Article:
David Brooks leaves federal court in Central Islip. (Feb. 24,...

David Brooks leaves federal court in Central Islip. (Feb. 24, 2009) Credit: James Carbone

One of David Brooks schemes did not make the millions of dollars he had expected, and instead he had to settle for $14,000, according to federal prosecutors.

A former executive of Brooks' testified Monday that Brooks tried to take advantage in 2005 of damage caused by Hurricane Wilma in Florida by claiming there was destruction of inventory at the warehouse of NDL Products, a subsidiary of Brooks' body-armor company, DHB Industries.

The executive, Joseph Giaquinto, the former president of NDL Products, testified in U.S. District Court in Central Islip Monday that after the hurricane Brooks had two truckloads of body-armor parts moved to the warehouse and he was ordered to make them look as if they had been damaged by water entering the building.

Giaquinto testified under questioning by Assistant U.S. Attorney Richard Lunger that no water had entered the NDL warehouse in Oakland Park and no inventory had been damaged.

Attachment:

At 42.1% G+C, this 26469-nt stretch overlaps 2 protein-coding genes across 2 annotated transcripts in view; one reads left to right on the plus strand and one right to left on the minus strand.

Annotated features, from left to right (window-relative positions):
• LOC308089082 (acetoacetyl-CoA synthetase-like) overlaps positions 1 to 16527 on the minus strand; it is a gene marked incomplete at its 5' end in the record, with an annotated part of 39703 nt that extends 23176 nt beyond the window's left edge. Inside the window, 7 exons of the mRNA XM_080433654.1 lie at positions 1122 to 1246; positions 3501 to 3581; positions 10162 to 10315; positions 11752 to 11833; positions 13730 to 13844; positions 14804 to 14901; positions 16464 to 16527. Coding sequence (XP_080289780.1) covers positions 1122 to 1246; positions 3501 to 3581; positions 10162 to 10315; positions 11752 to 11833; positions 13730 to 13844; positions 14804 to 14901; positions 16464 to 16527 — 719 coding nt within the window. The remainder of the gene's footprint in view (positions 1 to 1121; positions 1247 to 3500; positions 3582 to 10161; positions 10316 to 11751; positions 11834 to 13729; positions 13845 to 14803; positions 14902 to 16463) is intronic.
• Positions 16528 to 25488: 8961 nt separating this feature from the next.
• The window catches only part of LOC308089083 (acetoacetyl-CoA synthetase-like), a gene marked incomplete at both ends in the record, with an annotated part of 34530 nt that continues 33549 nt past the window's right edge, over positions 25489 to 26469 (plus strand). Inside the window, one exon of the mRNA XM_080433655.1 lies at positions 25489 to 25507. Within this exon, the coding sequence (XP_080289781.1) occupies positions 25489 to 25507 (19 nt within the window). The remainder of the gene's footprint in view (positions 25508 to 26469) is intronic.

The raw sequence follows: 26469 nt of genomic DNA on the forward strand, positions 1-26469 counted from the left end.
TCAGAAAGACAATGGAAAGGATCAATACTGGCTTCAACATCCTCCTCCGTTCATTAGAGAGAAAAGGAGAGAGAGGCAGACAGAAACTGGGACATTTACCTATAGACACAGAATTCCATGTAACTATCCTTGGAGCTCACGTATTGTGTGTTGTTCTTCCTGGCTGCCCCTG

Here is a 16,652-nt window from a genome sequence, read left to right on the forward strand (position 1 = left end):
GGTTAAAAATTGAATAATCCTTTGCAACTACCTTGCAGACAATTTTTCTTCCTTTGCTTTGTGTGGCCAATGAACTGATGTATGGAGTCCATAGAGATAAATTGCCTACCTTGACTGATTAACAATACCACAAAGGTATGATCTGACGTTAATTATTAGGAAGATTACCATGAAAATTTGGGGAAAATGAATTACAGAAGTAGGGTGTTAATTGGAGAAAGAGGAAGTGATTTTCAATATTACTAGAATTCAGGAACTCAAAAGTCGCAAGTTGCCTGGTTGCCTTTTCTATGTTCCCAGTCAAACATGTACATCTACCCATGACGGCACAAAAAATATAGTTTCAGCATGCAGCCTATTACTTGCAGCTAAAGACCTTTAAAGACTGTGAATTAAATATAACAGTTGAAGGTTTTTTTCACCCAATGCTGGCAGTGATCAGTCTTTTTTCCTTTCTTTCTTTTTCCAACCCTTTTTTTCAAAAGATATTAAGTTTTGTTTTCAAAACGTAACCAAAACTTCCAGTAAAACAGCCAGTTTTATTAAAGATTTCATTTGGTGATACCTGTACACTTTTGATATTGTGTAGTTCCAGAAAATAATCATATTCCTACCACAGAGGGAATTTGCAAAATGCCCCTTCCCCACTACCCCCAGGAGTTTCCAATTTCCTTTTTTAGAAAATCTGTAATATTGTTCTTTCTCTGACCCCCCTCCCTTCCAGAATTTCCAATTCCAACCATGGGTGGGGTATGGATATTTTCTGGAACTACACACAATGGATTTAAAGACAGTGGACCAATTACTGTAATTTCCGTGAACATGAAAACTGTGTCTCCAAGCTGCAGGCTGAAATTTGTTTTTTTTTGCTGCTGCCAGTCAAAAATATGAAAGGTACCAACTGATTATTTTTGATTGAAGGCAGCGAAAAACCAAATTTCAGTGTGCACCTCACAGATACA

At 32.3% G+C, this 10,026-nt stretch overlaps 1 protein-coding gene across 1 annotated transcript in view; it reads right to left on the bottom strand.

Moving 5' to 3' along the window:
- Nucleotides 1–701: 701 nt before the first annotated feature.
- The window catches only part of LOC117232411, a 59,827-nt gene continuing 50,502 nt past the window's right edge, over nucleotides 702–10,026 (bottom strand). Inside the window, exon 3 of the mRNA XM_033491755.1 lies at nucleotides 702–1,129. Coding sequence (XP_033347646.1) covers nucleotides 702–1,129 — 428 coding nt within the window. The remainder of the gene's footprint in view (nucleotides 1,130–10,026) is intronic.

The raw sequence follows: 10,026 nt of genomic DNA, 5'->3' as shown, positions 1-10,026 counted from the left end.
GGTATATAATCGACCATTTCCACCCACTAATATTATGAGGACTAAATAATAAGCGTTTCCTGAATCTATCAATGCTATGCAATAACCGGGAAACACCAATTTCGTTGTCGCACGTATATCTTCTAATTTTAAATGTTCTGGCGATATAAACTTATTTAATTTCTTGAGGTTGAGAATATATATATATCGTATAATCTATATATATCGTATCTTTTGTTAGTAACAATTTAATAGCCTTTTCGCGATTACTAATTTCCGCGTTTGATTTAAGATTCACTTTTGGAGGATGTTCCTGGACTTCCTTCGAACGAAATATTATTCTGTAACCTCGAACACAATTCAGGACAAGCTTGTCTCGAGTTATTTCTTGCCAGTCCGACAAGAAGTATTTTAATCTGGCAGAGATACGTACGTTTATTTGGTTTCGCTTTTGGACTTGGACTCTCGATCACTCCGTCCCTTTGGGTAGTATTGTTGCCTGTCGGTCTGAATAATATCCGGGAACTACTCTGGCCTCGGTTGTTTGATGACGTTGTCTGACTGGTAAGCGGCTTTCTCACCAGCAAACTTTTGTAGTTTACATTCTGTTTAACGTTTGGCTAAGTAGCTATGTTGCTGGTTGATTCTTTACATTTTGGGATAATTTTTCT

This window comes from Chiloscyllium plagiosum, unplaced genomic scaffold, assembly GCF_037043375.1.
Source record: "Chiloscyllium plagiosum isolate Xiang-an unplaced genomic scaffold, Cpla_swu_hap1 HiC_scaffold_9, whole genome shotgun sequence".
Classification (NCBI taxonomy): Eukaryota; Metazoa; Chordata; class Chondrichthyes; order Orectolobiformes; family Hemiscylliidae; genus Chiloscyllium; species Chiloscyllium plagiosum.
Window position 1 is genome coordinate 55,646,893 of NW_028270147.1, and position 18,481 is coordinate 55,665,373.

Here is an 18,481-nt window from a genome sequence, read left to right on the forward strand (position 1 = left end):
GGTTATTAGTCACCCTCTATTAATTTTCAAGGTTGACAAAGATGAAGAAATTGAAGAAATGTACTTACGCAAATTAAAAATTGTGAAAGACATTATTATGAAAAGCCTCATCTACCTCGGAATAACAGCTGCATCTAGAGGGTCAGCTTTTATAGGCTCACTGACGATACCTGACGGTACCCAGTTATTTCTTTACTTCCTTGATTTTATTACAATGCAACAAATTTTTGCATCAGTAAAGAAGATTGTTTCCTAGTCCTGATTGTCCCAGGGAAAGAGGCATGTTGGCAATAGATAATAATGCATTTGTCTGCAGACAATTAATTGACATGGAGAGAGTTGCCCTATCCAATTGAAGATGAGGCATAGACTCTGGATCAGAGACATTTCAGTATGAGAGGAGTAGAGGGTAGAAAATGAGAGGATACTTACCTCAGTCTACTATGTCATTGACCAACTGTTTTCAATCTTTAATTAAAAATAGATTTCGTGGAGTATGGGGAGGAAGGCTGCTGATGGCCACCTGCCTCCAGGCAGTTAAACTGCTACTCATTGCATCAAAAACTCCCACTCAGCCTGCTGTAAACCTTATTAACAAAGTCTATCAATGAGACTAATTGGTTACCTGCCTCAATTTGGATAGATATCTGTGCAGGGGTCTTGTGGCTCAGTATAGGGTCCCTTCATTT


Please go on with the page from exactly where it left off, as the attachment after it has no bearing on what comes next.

Nevertheless, Brooks' company filed an insurance claim for $500,000 for damages to NDL products and $3.5 million for damages to body-armor parts, Giaquinto said.

While Brooks' DHB made body armor for the military, no parts had been stored in the NDL warehouse, Giaquinto testified. NDL only dealt in sports and medical products such as ankle braces.

The insurance company was suspicious about the situation anyway and refused to pay out the $4-million claim, and Brooks had to settle for $14,000, Giaquinto said. Brooks is on trial for fraud, charged with looting his former Westbury-based company of millions of dollars.

There was a similar situation in 1999, Giaquinto began to testify, before he was stopped by U.S. District Judge Joanna Seybert.

  In the aftermath of Hurricane Irene that year, Giaquinto said, Brooks' brother, Jeffrey, who occasionally showed up at NDL, said they should go into an NDL warehouse and make it look lik e company products suffered water damage for insurance purposes.

But Seybert barred further testimony from Giaquinto on that situation because he had no direct knowledge that David Brooks had ordered his brother to engage in an apparent previous insurance scheme.

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